Do You Believe in Ghost Kitchens?

Between operational disruptions, government restrictions, labor shortages and other challenges, restaurants have been one of the hardest-hit industries during the COVID-19 pandemic. The rise of digitally enabled ghost kitchens — typified by lean operations without any on-site dining option — is a testament to the restaurant industry’s ability to pivot. As COVID-19 vaccination rates rise and cases wane, restaurants that invested in ghost kitchen operations at the height of the pandemic might be spooked that demand for this type of establishment will drop. However, there is evidence to suggest that ghost kitchens’ popularity will remain long after the specter of another lockdown passes.

Customer appeal

Everything from telehealth appointments to online banking to ecommerce saw an uptick in adoption during the pandemic. Consumers have grown accustomed to a standard of convenience that is only expected to rise in the coming years. Ghost kitchens meet this standard, allowing customers to place orders through mobile apps that empower them to set delivery times and even alert them to available offers and discounts. App-enabled perks are an incentive for customers to continue placing orders for delivery and pickup, a practice that 53% of U.S. adults consider essential to the way they live, according to the National Restaurant Association’s 2021 State of the Restaurant Industry Report.

Business boons

According to proprietors, partners and investors — like Planet Hollywood founder and CEO Robert Earl — ghost kitchens are a viable venture for both individual restaurateurs and international organizations with multiple outlets. Kitchen spaces can be highly customized to fit customer demand and menu items. The space required for a ghost kitchen versus an entire brick-and-mortar restaurant is significantly smaller, allowing resources traditionally allocated to real estate to be redirected to food quality, menu diversity, marketing, kitchen logistics and maintenance, as well as transport structure. It is even becoming common for different ghost kitchen facilities to share the same premises. Facilities also do not need to be physically near their market, further helping ghost kitchens save on real estate.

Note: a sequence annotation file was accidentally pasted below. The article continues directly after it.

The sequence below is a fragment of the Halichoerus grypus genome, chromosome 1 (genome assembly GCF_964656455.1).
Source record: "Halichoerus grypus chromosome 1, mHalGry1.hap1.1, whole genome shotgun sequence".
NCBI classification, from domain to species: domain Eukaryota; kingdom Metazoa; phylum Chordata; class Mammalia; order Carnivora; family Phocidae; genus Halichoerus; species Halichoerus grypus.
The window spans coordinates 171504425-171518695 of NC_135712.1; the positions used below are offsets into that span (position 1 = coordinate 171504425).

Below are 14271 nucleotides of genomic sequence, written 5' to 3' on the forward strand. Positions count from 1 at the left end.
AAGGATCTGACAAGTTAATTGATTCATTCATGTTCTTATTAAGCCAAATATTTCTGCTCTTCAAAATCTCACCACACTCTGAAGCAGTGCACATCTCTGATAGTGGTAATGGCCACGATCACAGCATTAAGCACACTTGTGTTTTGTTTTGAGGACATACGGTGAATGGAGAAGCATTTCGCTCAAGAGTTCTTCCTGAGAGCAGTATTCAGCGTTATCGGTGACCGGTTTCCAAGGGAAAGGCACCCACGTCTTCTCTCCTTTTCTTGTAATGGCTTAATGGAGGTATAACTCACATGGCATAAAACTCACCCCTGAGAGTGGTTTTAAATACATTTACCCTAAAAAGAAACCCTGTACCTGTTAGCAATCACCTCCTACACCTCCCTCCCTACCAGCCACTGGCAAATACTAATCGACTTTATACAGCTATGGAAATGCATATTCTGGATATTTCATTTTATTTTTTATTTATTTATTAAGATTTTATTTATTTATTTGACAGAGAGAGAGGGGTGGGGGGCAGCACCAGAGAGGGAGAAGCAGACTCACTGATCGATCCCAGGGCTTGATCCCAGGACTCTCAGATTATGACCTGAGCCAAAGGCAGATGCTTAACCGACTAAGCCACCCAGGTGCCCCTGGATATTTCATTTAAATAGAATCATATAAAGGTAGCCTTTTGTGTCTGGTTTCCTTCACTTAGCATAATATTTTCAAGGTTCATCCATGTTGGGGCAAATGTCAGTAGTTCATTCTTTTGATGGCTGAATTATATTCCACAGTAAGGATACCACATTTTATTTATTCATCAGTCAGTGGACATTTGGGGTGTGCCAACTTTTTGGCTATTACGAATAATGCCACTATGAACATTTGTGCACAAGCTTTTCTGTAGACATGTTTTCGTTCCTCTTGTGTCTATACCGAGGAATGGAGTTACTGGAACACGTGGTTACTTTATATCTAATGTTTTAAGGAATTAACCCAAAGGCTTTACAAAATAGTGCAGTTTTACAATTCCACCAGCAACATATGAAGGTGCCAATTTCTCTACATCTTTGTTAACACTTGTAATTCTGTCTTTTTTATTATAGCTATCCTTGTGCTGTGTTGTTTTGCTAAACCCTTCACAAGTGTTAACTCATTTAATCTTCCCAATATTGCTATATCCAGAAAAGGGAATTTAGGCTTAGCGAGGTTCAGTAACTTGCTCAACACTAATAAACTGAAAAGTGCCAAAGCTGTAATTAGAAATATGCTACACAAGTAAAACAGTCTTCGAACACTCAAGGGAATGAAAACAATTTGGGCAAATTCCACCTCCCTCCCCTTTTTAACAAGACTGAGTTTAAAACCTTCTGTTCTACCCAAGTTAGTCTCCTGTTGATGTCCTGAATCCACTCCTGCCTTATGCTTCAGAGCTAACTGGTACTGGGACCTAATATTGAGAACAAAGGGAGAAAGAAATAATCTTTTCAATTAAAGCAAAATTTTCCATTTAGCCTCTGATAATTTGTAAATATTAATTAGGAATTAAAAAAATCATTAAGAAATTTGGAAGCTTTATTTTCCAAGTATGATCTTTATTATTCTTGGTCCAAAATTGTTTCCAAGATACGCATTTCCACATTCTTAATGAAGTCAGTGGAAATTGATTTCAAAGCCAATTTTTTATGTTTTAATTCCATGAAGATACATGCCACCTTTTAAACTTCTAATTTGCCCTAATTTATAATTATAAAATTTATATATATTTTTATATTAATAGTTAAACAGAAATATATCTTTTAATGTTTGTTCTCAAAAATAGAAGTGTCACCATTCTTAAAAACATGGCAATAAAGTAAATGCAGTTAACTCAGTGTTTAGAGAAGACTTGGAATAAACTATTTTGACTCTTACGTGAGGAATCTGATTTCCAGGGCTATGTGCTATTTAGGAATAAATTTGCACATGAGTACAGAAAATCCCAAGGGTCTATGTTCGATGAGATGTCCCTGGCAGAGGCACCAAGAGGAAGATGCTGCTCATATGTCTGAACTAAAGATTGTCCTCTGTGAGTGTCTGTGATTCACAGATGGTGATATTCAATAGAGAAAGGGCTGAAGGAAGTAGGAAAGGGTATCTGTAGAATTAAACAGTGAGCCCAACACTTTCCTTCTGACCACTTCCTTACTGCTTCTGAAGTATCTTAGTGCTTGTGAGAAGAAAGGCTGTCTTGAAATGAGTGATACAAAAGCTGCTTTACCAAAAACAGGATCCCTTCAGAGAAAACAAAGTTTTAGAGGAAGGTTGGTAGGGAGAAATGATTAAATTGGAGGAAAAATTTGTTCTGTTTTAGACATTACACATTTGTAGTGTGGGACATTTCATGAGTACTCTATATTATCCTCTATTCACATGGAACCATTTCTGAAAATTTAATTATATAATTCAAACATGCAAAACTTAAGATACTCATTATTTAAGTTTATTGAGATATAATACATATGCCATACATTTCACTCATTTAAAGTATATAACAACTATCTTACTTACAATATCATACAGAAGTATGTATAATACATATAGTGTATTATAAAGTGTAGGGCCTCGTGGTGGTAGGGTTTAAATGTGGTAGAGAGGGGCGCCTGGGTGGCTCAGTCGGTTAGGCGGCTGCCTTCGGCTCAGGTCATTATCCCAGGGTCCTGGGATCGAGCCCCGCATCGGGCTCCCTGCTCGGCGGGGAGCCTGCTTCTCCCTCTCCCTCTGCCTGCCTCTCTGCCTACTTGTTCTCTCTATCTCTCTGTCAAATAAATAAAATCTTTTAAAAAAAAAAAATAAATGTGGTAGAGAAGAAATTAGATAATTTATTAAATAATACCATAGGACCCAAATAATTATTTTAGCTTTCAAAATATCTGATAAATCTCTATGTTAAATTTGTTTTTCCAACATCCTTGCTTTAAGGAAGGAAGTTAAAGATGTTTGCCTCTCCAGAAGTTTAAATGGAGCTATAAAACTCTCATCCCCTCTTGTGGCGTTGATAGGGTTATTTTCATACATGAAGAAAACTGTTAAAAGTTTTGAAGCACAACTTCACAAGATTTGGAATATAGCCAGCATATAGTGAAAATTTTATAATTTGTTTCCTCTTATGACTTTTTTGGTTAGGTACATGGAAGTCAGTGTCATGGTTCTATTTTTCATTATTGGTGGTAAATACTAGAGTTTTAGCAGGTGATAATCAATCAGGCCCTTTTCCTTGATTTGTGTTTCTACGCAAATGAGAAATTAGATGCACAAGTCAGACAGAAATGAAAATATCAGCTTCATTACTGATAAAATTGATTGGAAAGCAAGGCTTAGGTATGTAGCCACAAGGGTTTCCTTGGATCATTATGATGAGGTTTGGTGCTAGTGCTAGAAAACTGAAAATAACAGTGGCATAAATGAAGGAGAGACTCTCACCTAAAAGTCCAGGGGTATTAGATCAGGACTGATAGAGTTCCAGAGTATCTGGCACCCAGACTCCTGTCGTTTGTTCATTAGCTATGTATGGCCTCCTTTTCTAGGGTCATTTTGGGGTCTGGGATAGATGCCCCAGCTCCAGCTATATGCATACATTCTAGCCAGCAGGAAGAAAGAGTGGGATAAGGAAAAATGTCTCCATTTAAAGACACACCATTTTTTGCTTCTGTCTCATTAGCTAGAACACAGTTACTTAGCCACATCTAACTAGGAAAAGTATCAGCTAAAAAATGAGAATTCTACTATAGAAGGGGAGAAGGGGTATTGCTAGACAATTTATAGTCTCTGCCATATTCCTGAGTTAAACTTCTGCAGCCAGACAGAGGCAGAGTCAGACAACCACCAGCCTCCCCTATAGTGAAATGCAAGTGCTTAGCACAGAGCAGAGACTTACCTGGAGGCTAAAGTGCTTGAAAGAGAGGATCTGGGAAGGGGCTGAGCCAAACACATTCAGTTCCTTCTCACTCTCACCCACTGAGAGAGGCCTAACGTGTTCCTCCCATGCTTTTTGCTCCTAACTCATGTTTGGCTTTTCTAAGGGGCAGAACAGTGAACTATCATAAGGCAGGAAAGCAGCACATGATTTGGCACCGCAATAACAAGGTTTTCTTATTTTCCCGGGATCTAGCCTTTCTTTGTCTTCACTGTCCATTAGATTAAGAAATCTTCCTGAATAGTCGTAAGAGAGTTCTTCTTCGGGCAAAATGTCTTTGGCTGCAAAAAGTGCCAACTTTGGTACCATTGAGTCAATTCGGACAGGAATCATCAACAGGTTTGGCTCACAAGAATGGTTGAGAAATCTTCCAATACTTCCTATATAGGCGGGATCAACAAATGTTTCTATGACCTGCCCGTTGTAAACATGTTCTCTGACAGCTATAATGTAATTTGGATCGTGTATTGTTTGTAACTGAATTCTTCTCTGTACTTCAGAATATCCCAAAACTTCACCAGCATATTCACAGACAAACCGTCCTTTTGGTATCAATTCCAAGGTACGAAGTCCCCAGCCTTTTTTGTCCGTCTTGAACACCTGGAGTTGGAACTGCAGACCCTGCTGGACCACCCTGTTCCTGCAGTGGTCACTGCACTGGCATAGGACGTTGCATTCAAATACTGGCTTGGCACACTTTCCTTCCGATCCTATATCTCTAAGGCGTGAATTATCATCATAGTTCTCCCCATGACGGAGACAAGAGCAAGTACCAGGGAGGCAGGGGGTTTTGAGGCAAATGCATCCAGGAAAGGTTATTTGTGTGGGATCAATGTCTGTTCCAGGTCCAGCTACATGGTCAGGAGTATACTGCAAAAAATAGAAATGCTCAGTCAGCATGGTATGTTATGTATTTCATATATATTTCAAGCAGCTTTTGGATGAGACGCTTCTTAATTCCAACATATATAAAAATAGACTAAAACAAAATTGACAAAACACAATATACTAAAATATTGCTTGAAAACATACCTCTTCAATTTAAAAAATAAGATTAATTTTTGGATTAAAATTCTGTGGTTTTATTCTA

Delivery of orders can be handled in-house or outsourced to established transport companies. The latter option is often preferred because the transport industry offers ghost kitchens existing and/or modifiable packages that are more effective and efficient than setting up transport logistics (such as vehicle maintenance and driver/rider verification processes) from scratch.

Key considerations

The ghost kitchen space is highly competitive. New enterprises are taking advantage of low operating costs to offer customers high-quality food at lower rates, forcing existing ghost kitchens to get creative. In addition to maintaining market share in an increasingly competitive landscape, operators are required to place a high degree of trust in order and delivery processes. Order management systems can fail or experience glitches, denying customers efficient access to food items. Technical challenges could negatively impact the business in a fickle market with many alternatives. And once an order leaves the preparation site, it is out of the kitchen’s purview. Operators must have faith that the order reaches the customer in good condition within a reasonable timeframe.

Ghost kitchen: An apt name for a phantom fixture

Like an apparition, the ghost kitchen is a sign of the past that lingers into the future. Ghost kitchens’ cost efficiency and ability to tap into consumer demand make a well-managed ghost kitchen a viable investment in a restaurant industry that places increasing importance on digitalized convenience. With the ghost kitchen sector projected to reach $71.4 billion by 2027, it’s clear they are here to stay.

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